Health

Rural New Mexicans meet drought with culture of water sharing

Acequia is the name for a kind of irrigation ditch that rural people rely on to water their farms or orchards in arid New Mexico. But it is also something more. 

“An acequia is a community of people,” says Paula Garcia, executive director of the New Mexico Acequia Association. “You have your right to the water, but you also have your responsibilities to the community.”

Why We Wrote This

Drought and climate change pose new challenges to New Mexico’s water supply. But a tradition of shared access – based around irrigation ditches called acequias – continues to thrive.

The system includes centuries-old traditions like the mayordomo, the person elected every few years to manage how much water gets shared and when, and a communal spring cleaning of the ditches.

But climate change means water may grow more scarce. In the community of Placitas this summer, the mayordomo has cut irrigating back from once a week, to once every two weeks, to now once every three weeks.

Ms. Garcia says the water networks are well placed to help New Mexico navigate a drier, thirstier future. Of the roughly 640 acequias in the state, she notes, about 200 of them are improving their infrastructure. She says “they’re not in a state of decline at all. What I’ve observed in the last [few decades] is a resurgence in interest.”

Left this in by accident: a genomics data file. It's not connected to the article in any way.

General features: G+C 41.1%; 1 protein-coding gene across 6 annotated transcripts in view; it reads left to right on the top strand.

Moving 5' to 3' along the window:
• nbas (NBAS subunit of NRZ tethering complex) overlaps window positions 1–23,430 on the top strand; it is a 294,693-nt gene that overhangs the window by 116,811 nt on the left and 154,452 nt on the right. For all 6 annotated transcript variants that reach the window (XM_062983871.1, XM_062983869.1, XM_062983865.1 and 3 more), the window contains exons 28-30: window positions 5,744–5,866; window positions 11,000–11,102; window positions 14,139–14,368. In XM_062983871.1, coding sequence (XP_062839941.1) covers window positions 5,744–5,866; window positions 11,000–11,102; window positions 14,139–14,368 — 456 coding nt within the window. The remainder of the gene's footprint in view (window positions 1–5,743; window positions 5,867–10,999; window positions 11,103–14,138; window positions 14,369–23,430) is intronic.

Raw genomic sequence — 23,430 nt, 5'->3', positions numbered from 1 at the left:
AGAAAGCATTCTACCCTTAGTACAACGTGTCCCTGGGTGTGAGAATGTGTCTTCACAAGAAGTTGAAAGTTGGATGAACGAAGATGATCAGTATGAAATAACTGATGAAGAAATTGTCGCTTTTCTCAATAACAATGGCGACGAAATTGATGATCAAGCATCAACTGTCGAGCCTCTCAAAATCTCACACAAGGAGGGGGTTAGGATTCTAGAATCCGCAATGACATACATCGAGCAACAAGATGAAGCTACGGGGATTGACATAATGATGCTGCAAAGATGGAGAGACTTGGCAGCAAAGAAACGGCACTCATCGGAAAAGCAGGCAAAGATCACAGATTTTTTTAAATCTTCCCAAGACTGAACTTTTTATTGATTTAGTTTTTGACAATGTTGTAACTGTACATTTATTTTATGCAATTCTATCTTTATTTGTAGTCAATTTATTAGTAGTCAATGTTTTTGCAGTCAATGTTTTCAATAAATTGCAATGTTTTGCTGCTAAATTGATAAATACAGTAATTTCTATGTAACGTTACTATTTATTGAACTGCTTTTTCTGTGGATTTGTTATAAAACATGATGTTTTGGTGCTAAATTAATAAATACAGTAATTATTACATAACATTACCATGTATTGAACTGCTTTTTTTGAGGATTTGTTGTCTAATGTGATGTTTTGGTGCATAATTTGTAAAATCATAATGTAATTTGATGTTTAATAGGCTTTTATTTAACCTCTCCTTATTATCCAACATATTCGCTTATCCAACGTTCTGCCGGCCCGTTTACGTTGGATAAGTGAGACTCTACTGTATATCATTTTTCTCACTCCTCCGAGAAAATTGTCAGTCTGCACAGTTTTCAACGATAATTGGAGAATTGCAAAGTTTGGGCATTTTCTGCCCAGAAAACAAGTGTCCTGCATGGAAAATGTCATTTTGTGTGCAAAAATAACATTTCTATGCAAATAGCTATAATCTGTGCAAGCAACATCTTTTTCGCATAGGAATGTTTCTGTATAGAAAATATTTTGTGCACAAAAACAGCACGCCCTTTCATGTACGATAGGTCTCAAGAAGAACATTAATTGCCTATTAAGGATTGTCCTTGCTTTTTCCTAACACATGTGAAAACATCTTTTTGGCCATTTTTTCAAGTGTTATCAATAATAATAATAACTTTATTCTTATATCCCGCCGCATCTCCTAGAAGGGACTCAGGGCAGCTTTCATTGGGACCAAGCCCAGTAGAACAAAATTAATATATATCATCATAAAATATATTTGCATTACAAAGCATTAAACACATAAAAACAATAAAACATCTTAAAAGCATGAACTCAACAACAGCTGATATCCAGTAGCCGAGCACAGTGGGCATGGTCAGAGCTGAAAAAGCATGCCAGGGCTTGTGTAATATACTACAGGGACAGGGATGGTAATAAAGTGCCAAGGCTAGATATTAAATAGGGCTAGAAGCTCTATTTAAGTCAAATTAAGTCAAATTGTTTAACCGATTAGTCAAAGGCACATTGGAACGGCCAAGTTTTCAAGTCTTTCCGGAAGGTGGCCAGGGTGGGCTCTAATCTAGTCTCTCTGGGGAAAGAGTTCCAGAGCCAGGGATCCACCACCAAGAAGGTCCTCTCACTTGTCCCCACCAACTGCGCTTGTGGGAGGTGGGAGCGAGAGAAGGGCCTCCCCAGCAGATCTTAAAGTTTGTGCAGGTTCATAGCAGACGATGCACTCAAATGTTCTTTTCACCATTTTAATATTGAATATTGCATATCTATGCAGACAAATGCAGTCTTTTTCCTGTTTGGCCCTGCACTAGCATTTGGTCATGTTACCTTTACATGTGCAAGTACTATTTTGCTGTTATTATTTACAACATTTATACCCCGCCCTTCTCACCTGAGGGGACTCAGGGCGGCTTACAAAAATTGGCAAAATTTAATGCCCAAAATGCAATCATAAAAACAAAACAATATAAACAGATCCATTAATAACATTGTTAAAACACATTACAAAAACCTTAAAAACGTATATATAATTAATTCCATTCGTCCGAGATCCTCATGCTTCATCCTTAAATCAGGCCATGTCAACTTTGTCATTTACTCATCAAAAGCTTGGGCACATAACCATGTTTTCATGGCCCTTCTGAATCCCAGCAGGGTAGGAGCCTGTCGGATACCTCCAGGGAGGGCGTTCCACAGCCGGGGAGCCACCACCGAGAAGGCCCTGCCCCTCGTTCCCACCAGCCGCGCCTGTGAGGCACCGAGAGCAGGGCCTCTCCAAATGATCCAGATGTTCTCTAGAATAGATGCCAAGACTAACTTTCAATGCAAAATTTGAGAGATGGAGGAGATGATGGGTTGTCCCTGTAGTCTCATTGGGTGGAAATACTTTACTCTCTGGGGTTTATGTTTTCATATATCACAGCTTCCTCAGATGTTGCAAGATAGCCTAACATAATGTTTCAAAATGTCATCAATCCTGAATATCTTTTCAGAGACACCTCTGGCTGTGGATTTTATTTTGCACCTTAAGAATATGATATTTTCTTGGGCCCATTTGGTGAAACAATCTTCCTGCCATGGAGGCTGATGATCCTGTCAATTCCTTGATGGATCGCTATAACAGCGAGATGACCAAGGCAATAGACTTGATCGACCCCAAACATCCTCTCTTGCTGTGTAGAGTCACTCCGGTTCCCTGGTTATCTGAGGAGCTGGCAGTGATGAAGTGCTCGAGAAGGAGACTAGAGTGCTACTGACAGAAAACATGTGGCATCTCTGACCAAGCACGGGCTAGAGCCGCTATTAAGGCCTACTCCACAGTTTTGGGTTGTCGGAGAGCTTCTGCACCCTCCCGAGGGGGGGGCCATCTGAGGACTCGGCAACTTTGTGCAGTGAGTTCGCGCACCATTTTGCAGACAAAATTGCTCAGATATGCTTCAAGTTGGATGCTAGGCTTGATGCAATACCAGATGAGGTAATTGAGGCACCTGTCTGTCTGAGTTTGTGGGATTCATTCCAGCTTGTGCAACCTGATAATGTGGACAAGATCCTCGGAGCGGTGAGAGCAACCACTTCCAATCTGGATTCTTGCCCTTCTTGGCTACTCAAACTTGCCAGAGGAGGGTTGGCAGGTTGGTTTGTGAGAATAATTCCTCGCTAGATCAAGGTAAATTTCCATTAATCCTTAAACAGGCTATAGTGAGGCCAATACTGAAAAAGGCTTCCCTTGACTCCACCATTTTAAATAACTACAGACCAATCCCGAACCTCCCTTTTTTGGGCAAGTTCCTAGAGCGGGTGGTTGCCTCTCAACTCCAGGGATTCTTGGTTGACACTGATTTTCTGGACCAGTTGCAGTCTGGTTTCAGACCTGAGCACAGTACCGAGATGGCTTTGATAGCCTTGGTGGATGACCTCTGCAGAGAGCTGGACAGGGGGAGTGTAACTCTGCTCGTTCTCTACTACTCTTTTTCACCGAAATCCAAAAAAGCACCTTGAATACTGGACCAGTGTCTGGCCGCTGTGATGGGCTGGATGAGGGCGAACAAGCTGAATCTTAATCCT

Placitas, N.M.

Carolyn Kennedy can’t hurdle the ditch like she used to. So, on a warm August afternoon, she’s limping home with a twisted ankle.

Muddy and narrow, the ditch – known as an acequia – snakes up the northern slope of the Sandia Mountains in rugged ‘s’ bends. In the three centuries the village of Placitas has occupied these dusty orange hills, the acequia has barely changed. It’s one of the things Ms. Kennedy loves most about it.

But not everything is the same, she acknowledges as she settles into a green couch in the cottage she’s called home for about five decades.

Why We Wrote This

Drought and climate change pose new challenges to New Mexico’s water supply. But a tradition of shared access – based around irrigation ditches called acequias – continues to thrive.

“There used to be water in the ditch all the time,” she says. And not just that, but peach trees, apple orchards, and other produce locals would sell to make a little extra money.

As the rest of the world adopted new water storage and irrigation technologies, these hand-dug and gravity-fed trenches have remained an economic and cultural lifeline for rural New Mexico. In fact they are part of a long line of communities and civilizations to rely on acequias – and, broadly, acequia culture – to survive in some of the planet’s most inhospitable climates.

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